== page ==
The systemic lupus erythematosus IRF5 risk haplotype is associated with systemic sclerosis
SourcePLoS One, 8, 1, (2013), article e54419
Article / Letter to editor
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SubjectNCEBP 2: Evaluation of complex medical interventions N4i 4: Auto-immunity, transplantation and immunotherapy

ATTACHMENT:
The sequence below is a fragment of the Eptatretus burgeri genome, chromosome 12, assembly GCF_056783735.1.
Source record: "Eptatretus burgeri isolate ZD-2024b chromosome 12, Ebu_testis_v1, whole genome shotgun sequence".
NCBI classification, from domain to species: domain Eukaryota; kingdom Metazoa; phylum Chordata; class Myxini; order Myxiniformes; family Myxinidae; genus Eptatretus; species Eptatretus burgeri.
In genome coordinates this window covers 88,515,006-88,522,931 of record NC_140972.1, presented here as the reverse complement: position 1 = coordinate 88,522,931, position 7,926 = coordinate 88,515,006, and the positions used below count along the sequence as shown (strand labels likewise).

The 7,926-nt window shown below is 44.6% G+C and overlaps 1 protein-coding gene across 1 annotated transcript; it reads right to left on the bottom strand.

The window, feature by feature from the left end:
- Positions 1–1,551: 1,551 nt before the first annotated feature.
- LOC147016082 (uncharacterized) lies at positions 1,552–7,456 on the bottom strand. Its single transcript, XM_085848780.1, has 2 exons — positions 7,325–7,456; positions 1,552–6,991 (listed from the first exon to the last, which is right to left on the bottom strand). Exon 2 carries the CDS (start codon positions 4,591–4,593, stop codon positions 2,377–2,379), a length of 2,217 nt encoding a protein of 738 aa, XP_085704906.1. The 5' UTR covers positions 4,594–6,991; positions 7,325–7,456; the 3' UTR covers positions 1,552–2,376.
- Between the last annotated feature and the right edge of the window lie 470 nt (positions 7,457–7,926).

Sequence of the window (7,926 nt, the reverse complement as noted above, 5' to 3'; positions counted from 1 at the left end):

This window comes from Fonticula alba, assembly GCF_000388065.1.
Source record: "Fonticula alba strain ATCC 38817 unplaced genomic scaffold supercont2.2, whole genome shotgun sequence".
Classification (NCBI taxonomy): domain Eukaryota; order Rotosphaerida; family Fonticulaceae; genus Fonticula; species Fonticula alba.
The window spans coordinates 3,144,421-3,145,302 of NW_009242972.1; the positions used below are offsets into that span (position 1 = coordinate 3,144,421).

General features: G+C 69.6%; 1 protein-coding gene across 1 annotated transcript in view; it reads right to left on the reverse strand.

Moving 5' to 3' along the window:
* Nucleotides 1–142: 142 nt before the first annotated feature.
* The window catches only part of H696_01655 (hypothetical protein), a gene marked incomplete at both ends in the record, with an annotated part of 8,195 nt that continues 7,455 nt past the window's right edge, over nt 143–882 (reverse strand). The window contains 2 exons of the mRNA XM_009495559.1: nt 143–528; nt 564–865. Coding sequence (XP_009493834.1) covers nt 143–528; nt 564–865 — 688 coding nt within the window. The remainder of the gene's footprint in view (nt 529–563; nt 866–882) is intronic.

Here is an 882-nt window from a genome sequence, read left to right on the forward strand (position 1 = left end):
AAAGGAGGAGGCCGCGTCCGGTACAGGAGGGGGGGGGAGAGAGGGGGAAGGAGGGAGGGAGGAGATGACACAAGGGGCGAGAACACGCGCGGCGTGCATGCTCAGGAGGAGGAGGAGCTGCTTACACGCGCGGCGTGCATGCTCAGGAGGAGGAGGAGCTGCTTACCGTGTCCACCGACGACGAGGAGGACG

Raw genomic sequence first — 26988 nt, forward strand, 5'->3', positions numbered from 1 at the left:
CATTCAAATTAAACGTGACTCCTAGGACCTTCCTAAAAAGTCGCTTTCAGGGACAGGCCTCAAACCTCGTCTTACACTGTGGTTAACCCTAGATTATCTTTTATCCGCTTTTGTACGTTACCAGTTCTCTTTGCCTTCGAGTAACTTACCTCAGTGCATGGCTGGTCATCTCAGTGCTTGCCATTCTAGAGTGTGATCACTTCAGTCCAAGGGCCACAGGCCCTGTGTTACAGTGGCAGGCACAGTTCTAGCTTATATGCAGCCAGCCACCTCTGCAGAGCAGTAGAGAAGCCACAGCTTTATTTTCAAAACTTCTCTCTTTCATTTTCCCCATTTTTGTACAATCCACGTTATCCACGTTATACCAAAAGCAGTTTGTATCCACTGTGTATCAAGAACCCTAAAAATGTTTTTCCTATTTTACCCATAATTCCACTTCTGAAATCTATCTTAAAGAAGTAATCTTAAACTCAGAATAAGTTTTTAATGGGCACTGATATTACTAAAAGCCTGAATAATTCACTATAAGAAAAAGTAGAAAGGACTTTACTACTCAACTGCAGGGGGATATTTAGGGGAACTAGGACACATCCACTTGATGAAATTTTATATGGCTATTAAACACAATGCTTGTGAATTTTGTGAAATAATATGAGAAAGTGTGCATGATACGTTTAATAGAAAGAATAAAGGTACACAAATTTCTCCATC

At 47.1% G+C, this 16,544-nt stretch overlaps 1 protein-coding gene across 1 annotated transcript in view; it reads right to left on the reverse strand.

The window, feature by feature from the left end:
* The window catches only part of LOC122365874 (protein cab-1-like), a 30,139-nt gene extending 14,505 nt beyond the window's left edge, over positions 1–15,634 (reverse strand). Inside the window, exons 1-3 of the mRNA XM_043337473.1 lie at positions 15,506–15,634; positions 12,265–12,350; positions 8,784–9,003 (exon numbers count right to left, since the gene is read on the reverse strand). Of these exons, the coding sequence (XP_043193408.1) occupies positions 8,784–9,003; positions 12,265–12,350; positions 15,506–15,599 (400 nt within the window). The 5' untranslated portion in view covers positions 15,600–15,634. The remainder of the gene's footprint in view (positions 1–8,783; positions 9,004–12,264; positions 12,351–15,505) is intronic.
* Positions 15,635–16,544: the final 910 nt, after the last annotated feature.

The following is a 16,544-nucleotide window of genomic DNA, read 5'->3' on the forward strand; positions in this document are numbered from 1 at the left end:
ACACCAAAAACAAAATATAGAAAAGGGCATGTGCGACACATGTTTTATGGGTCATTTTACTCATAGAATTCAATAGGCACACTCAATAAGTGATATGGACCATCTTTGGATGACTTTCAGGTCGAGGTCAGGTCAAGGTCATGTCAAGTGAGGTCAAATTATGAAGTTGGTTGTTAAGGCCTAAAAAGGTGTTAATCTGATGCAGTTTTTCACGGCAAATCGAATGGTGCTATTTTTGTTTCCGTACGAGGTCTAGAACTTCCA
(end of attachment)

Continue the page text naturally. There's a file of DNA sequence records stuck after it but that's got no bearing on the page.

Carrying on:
Systemic sclerosis (SSc) is a fibrotic autoimmune disease in which the genetic component plays an important role. One of the strongest SSc association signals outside the human leukocyte antigen (HLA) region corresponds to interferon (IFN) regulatory factor 5 (IRF5), a major regulator of the type I IFN pathway. In this study we aimed to evaluate whether three different haplotypic blocks within this locus, which have been shown to alter the protein function influencing systemic lupus erythematosus (SLE) susceptibility, are involved in SSc susceptibility and clinical phenotypes. For that purpose, we genotyped one representative single-nucleotide polymorphism (SNP) of each block (rs10488631, rs2004640, and rs4728142) in a total of 3,361 SSc patients and 4,012 unaffected controls of Caucasian origin from Spain, Germany, The Netherlands, Italy and United Kingdom. A meta-analysis of the allele frequencies was performed to analyse the overall effect of these IRF5 genetic variants on SSc. Allelic combination and dependency tests were also carried out. The three SNPs showed strong associations with the global disease (rs4728142: P = 1.34x10(-8), OR = 1.22, CI 95% = 1.14-1.30; rs2004640: P = 4.60x10(-7), OR = 0.84, CI 95% = 0.78-0.90; rs10488631: P = 7.53x10(-20), OR = 1.63, CI 95% = 1.47-1.81). However, the association of rs2004640 with SSc was not independent of rs4728142 (conditioned P = 0.598). The haplotype containing the risk alleles (rs4728142*A-rs2004640*T-rs10488631*C: P = 9.04x10(-22), OR = 1.75, CI 95% = 1.56-1.97) better explained the observed association (likelihood P-value = 1.48x10(-4)), suggesting an additive effect of the three haplotypic blocks. No statistical significance was observed in the comparisons amongst SSc patients with and without the main clinical characteristics. Our data clearly indicate that the SLE risk haplotype also influences SSc predisposition, and that this association is not sub-phenotype-specific.
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